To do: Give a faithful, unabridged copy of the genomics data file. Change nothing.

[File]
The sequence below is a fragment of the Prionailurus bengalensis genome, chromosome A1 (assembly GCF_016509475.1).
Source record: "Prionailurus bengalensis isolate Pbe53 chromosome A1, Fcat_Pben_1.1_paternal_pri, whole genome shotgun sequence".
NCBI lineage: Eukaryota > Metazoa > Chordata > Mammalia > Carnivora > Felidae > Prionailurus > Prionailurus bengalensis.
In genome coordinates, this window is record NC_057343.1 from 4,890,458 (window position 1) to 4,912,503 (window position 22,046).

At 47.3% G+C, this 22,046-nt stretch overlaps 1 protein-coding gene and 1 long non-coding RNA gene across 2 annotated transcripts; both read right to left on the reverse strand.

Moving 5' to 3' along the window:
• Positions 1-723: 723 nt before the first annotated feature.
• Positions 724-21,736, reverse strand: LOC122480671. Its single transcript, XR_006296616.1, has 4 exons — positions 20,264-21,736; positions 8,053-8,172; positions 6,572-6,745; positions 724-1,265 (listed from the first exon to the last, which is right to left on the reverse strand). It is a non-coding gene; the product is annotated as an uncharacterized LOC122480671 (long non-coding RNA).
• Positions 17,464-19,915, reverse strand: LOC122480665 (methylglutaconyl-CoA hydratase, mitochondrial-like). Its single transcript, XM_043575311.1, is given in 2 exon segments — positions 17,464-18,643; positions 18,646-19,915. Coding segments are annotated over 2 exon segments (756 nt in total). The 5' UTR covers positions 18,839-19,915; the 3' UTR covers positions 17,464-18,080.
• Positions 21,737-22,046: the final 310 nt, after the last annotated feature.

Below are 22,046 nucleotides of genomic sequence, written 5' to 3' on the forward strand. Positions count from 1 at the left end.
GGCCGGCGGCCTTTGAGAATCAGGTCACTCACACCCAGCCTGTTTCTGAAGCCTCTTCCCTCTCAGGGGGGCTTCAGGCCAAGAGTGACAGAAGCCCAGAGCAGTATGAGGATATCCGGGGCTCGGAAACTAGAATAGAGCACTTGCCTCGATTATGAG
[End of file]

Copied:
The sequence below is a fragment of the Prionailurus bengalensis genome, chromosome A1 (assembly GCF_016509475.1).
Source record: "Prionailurus bengalensis isolate Pbe53 chromosome A1, Fcat_Pben_1.1_paternal_pri, whole genome shotgun sequence".
NCBI lineage: Eukaryota > Metazoa > Chordata > Mammalia > Carnivora > Felidae > Prionailurus > Prionailurus bengalensis.
In genome coordinates, this window is record NC_057343.1 from 4,890,458 (window position 1) to 4,912,503 (window position 22,046).

At 47.3% G+C, this 22,046-nt stretch overlaps 1 protein-coding gene and 1 long non-coding RNA gene across 2 annotated transcripts; both read right to left on the reverse strand.

Moving 5' to 3' along the window:
• Positions 1-723: 723 nt before the first annotated feature.
• Positions 724-21,736, reverse strand: LOC122480671. Its single transcript, XR_006296616.1, has 4 exons — positions 20,264-21,736; positions 8,053-8,172; positions 6,572-6,745; positions 724-1,265 (listed from the first exon to the last, which is right to left on the reverse strand). It is a non-coding gene; the product is annotated as an uncharacterized LOC122480671 (long non-coding RNA).
• Positions 17,464-19,915, reverse strand: LOC122480665 (methylglutaconyl-CoA hydratase, mitochondrial-like). Its single transcript, XM_043575311.1, is given in 2 exon segments — positions 17,464-18,643; positions 18,646-19,915. Coding segments are annotated over 2 exon segments (756 nt in total). The 5' UTR covers positions 18,839-19,915; the 3' UTR covers positions 17,464-18,080.
• Positions 21,737-22,046: the final 310 nt, after the last annotated feature.

Below are 22,046 nucleotides of genomic sequence, written 5' to 3' on the forward strand. Positions count from 1 at the left end.
GGCCGGCGGCCTTTGAGAATCAGGTCACTCACACCCAGCCTGTTTCTGAAGCCTCTTCCCTCTCAGGGGGGCTTCAGGCCAAGAGTGACAGAAGCCCAGAGCAGTATGAGGATATCCGGGGCTCGGAAACTAGAATAGAGCACTTGCCTCGATTATGAG